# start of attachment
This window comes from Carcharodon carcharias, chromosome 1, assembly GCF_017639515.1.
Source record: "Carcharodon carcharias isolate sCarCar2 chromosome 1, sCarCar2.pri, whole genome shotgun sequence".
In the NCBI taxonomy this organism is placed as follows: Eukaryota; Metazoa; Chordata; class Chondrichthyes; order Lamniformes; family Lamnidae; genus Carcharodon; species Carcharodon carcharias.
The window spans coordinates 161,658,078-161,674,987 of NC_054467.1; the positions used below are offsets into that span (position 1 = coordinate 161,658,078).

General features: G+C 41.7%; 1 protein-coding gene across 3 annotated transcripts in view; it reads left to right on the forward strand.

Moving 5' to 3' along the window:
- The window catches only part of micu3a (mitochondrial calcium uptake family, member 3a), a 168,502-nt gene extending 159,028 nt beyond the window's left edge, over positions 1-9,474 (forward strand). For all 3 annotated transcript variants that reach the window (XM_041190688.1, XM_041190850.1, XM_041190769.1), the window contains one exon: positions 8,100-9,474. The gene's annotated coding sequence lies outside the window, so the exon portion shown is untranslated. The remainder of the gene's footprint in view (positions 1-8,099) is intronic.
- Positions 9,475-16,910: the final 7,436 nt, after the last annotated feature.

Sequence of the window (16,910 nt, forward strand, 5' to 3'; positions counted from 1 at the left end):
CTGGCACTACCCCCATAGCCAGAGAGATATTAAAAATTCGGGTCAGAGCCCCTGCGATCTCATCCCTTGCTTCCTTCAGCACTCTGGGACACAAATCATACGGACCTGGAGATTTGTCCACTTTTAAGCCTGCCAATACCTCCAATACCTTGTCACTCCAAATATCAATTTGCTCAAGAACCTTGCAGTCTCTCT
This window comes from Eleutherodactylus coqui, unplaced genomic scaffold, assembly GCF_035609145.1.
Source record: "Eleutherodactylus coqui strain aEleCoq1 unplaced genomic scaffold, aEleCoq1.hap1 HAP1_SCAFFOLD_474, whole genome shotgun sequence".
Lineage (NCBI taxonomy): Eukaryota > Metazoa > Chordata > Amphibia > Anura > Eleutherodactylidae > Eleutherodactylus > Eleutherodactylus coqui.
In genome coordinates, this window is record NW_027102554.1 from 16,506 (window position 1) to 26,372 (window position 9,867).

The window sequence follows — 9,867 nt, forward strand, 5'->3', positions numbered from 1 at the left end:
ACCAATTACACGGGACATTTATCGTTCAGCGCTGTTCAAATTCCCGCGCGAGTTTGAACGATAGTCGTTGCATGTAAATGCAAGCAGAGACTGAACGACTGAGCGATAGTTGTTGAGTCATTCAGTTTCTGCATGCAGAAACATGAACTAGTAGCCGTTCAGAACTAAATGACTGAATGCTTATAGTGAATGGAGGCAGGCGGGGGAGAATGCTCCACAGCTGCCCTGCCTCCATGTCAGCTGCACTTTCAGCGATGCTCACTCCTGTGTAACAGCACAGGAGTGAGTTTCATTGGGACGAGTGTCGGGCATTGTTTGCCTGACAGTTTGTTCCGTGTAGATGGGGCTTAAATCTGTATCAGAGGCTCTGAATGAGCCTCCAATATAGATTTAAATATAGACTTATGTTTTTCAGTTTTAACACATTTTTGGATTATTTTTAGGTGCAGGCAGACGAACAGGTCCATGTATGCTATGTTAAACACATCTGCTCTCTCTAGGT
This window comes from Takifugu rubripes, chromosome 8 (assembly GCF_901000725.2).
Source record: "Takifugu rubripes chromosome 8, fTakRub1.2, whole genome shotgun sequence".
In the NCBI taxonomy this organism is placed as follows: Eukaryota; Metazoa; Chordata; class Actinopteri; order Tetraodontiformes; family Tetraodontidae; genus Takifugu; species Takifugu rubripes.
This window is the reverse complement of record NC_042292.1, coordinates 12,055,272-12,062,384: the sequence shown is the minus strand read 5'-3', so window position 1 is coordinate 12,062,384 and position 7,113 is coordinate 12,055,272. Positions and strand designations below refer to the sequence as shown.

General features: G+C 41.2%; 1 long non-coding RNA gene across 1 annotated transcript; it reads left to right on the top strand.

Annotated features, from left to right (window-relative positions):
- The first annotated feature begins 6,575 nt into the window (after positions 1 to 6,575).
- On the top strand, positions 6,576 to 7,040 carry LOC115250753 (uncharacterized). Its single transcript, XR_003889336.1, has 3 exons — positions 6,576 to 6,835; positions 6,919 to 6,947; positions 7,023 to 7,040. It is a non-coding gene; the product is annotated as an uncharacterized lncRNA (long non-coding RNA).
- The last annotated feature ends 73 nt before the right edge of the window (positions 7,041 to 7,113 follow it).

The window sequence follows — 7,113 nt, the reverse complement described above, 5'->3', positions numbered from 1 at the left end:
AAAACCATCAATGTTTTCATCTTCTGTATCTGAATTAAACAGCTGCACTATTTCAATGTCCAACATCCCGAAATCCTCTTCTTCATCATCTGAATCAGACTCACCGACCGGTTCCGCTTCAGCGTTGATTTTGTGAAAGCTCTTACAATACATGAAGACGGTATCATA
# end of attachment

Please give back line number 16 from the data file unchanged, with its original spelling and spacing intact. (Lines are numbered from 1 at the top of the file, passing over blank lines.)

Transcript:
ACCAATTACACGGGACATTTATCGTTCAGCGCTGTTCAAATTCCCGCGCGAGTTTGAACGATAGTCGTTGCATGTAAATGCAAGCAGAGACTGAACGACTGAGCGATAGTTGTTGAGTCATTCAGTTTCTGCATGCAGAAACATGAACTAGTAGCCGTTCAGAACTAAATGACTGAATGCTTATAGTGAATGGAGGCAGGCGGGGGAGAATGCTCCACAGCTGCCCTGCCTCCATGTCAGCTGCACTTTCAGCGATGCTCACTCCTGTGTAACAGCACAGGAGTGAGTTTCATTGGGACGAGTGTCGGGCATTGTTTGCCTGACAGTTTGTTCCGTGTAGATGGGGCTTAAATCTGTATCAGAGGCTCTGAATGAGCCTCCAATATAGATTTAAATATAGACTTATGTTTTTCAGTTTTAACACATTTTTGGATTATTTTTAGGTGCAGGCAGACGAACAGGTCCATGTATGCTATGTTAAACACATCTGCTCTCTCTAGGT